Let us look, for example, at Jesus’ reply to those who objected to His teaching on marriage and divorce. “Because of the hardness of your hearts He wrote you this commandment.” And also, in the Letter to the Hebrews (2:10): “[He] should make the leader to their salvation (Jesus Christ) perfect through suffering.”

The heart is truly the component that makes us children of God, able and willing to love and serve Him and our neighbor. That means that the heart makes us “perfect” and pleasing to God OR leads us to self-destruction.

In light of that we can also understand this, seemingly, mysterious phrase: He who consecrates and those who are being consecrated all have one origin. The heart of Jesus who consecrates us in the Truth and we who are consecrated in Truth through God’s Word and the Sacraments can trace our common origin, in particular the creation of our heart, to the same God Who is LOVE.

With this new understanding we can now garner a comforting lesson from Genesis (2:18-24). We do that as soon as we modify the translation a little. Referring to the first woman created by God, the correct word is not “partner” but rather “helper.” This is very significant especially if we remember that, for the Bible, God Himself is man’s helper and vice versa! This simply means that, according to the intention of the Creator God, two hearts that beat the way intended by Him are attracted to each other, respect each other, consider each other as equals, are drawn to a perfect union of their entire two beings into one flesh, and are open to life.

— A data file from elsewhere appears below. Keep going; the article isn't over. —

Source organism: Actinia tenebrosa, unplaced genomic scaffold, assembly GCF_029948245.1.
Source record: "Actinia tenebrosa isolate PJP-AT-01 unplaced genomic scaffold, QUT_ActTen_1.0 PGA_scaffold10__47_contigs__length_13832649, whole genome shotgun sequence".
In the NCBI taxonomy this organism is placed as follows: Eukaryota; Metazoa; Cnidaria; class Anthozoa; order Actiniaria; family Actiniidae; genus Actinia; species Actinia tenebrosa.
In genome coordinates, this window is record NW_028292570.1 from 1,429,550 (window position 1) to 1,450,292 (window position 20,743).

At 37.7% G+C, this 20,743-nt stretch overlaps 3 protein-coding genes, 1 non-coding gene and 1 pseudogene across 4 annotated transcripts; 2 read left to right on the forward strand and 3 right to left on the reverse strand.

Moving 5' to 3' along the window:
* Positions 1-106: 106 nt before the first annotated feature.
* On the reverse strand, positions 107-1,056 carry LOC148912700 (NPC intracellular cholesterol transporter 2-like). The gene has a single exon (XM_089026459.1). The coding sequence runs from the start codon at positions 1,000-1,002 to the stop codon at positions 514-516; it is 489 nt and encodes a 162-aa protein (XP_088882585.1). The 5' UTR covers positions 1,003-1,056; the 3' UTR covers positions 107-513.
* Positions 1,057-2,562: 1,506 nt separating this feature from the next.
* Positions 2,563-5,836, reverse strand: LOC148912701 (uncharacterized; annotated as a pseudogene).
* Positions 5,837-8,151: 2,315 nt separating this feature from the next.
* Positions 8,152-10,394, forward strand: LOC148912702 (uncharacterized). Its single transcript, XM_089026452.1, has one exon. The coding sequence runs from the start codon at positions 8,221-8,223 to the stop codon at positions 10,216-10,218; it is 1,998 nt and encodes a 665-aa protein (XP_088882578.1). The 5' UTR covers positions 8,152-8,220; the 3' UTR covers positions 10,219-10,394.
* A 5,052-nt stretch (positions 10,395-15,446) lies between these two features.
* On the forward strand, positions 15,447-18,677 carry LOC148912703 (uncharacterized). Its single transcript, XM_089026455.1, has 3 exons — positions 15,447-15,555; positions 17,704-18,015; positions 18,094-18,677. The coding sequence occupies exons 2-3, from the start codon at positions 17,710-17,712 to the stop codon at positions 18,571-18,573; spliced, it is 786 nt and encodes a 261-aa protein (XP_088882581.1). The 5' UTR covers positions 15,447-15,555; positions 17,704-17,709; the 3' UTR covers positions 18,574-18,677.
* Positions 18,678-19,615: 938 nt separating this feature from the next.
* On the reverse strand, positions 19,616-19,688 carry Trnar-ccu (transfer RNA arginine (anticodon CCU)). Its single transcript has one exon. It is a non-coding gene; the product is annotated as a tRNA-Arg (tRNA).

As we can see, the Bible doesn’t hold women in a subservient position but rather teaches that, at least in Holy Matrimony, the woman takes God’s place as man’s closest and direct helper for the creation and the nurturing of a possible new life!

Let us look now at the flipside of the coin: What happens when the heart hardens? We have simply to take a quick look at the situation in our country: senseless violence, broken families, exploitation of women, irresponsible, sterile sex, artificial contraceptives, abortions, dismembering of viable children and sale of their body parts for profit, hedonism (the seeking of pleasure for the sake of pleasure) be it pornography, be it self-stimulation, be it homosexual acts) and so on, God’s intention is violated and the culture of death triumphs.